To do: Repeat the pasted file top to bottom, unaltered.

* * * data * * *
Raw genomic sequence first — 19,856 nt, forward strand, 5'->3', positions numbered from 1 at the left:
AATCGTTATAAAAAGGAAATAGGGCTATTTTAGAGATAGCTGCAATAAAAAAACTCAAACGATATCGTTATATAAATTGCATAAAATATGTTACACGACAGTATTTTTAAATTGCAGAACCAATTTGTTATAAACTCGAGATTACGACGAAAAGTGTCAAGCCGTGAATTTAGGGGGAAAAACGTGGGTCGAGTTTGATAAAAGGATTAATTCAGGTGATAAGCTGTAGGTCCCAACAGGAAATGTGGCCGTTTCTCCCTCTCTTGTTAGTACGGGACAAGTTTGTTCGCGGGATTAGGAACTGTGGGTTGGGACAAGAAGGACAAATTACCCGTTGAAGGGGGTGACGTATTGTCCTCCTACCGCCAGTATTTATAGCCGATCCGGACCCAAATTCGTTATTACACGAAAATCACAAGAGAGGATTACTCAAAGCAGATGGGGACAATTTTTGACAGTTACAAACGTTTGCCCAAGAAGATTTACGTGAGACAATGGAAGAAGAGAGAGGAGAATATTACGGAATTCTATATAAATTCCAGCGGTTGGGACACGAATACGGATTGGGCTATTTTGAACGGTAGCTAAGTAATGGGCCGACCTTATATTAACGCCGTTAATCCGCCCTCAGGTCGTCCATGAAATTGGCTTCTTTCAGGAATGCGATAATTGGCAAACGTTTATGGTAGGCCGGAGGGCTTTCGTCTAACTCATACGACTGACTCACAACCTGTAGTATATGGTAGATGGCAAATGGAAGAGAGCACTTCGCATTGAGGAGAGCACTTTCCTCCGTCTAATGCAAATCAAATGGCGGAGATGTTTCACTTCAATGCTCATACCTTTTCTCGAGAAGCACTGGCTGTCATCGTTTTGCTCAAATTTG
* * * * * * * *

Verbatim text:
Raw genomic sequence first — 19,856 nt, forward strand, 5'->3', positions numbered from 1 at the left:
AATCGTTATAAAAAGGAAATAGGGCTATTTTAGAGATAGCTGCAATAAAAAAACTCAAACGATATCGTTATATAAATTGCATAAAATATGTTACACGACAGTATTTTTAAATTGCAGAACCAATTTGTTATAAACTCGAGATTACGACGAAAAGTGTCAAGCCGTGAATTTAGGGGGAAAAACGTGGGTCGAGTTTGATAAAAGGATTAATTCAGGTGATAAGCTGTAGGTCCCAACAGGAAATGTGGCCGTTTCTCCCTCTCTTGTTAGTACGGGACAAGTTTGTTCGCGGGATTAGGAACTGTGGGTTGGGACAAGAAGGACAAATTACCCGTTGAAGGGGGTGACGTATTGTCCTCCTACCGCCAGTATTTATAGCCGATCCGGACCCAAATTCGTTATTACACGAAAATCACAAGAGAGGATTACTCAAAGCAGATGGGGACAATTTTTGACAGTTACAAACGTTTGCCCAAGAAGATTTACGTGAGACAATGGAAGAAGAGAGAGGAGAATATTACGGAATTCTATATAAATTCCAGCGGTTGGGACACGAATACGGATTGGGCTATTTTGAACGGTAGCTAAGTAATGGGCCGACCTTATATTAACGCCGTTAATCCGCCCTCAGGTCGTCCATGAAATTGGCTTCTTTCAGGAATGCGATAATTGGCAAACGTTTATGGTAGGCCGGAGGGCTTTCGTCTAACTCATACGACTGACTCACAACCTGTAGTATATGGTAGATGGCAAATGGAAGAGAGCACTTCGCATTGAGGAGAGCACTTTCCTCCGTCTAATGCAAATCAAATGGCGGAGATGTTTCACTTCAATGCTCATACCTTTTCTCGAGAAGCACTGGCTGTCATCGTTTTGCTCAAATTTG